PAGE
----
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Cutting Carbs Boosts Calorie Burn
Losing weight is challenging, and keeping it off is even harder. But a new study sheds light on a path to success. Researchers at the Harvard-affiliated Boston Children’s Hospital tested three different diets for maintaining weight loss and found that restricting carbs works best because it increases natural calorie burning and helps to control hunger.
The study enrolled 164 people, ages 18 to 65, who had recently lost 10 percent of their body weight. For the next 20 weeks, researchers put them on one of three diets: a high (60 percent), moderate (40 percent), or low (20 percent) carbohydrate diet. All diets contained the same number of calories.
People on the low-carb diet burned 209–278 more calories per day than those on the high-carb diet. The difference was even greater among those with the highest insulin levels at the start of the study: up to 478 more calories per day. Hormone tests showed that the low-carb diet also lowered levels of hunger hormones.
A study of more than 25,000 American men and women, age 50 and older, has found that taking fish oil daily dramatically reduces risk for heart attacks. Risk dropped by 77 percent among African Americans, and 40 percent among others who ate less than 1.5 servings of fish per week.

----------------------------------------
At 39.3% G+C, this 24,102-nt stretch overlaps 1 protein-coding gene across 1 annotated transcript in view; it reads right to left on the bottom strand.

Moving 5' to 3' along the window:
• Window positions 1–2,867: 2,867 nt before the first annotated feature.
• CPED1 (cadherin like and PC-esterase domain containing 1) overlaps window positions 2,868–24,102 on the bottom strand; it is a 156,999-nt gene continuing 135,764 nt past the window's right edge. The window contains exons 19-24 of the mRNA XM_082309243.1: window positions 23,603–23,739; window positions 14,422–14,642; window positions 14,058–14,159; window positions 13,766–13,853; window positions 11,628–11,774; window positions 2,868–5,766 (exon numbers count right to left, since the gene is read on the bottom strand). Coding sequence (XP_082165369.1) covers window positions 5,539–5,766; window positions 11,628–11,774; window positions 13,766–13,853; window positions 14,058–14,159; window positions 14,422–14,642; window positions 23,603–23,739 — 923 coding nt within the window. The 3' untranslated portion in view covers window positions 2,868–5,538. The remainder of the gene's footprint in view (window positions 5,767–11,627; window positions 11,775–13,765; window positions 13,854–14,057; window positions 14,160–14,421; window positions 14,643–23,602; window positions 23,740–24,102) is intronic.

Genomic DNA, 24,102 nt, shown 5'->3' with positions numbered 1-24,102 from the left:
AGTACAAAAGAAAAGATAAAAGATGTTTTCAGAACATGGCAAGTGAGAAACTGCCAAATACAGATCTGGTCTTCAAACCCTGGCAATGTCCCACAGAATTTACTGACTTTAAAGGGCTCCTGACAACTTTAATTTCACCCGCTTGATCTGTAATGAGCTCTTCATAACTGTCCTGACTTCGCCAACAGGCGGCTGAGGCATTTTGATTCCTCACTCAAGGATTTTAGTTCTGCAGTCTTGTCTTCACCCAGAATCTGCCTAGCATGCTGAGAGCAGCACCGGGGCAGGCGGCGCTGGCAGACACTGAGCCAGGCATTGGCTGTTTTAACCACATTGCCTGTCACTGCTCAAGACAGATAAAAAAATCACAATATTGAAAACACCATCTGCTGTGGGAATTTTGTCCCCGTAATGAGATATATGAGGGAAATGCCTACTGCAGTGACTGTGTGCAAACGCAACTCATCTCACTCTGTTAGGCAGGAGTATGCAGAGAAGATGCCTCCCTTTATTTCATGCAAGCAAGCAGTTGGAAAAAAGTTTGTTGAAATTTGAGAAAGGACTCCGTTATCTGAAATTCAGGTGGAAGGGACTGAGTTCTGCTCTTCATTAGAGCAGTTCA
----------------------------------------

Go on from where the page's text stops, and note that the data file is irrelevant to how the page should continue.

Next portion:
How to Get Enough Exercise
It may be easier than you think to stay fit. The latest guidelines recognize that any amount of moderate-to-vigorous physical activity during your day—even a few minutes here and there—will enhance your health. Walking to do errands, vacuuming, dusting, climbing stairs, or cleaning out a cluttered closet or garage could be moderate or even vigorous. This is how much activity it takes to improve health:
- Adults: 150 minutes of moderate-to-vigorous aerobic activity per week (which averages out to 21.5 minutes per day), plus muscle-strengthening movement twice a week.
- Ages 6–17: 60 minutes of moderate-to- vigorous activity every day.
Knitting is as Relaxing as Yoga
Knit for Peace, a British charity, surveyed over 1,000 people who regularly knit, and found that not only is the craft as relaxing as yoga, but it also:
- Lowers blood pressure
- Reduces depression and anxiety
- Distracts from pain
- Reduces loneliness, when done in a group
- Reduces dementia
- Increases well-being
In the Middle Ages, before machines were invented, men did the knitting and formed guilds (unions of the day) that didn’t admit women. Today, more men are knitting as a hobby.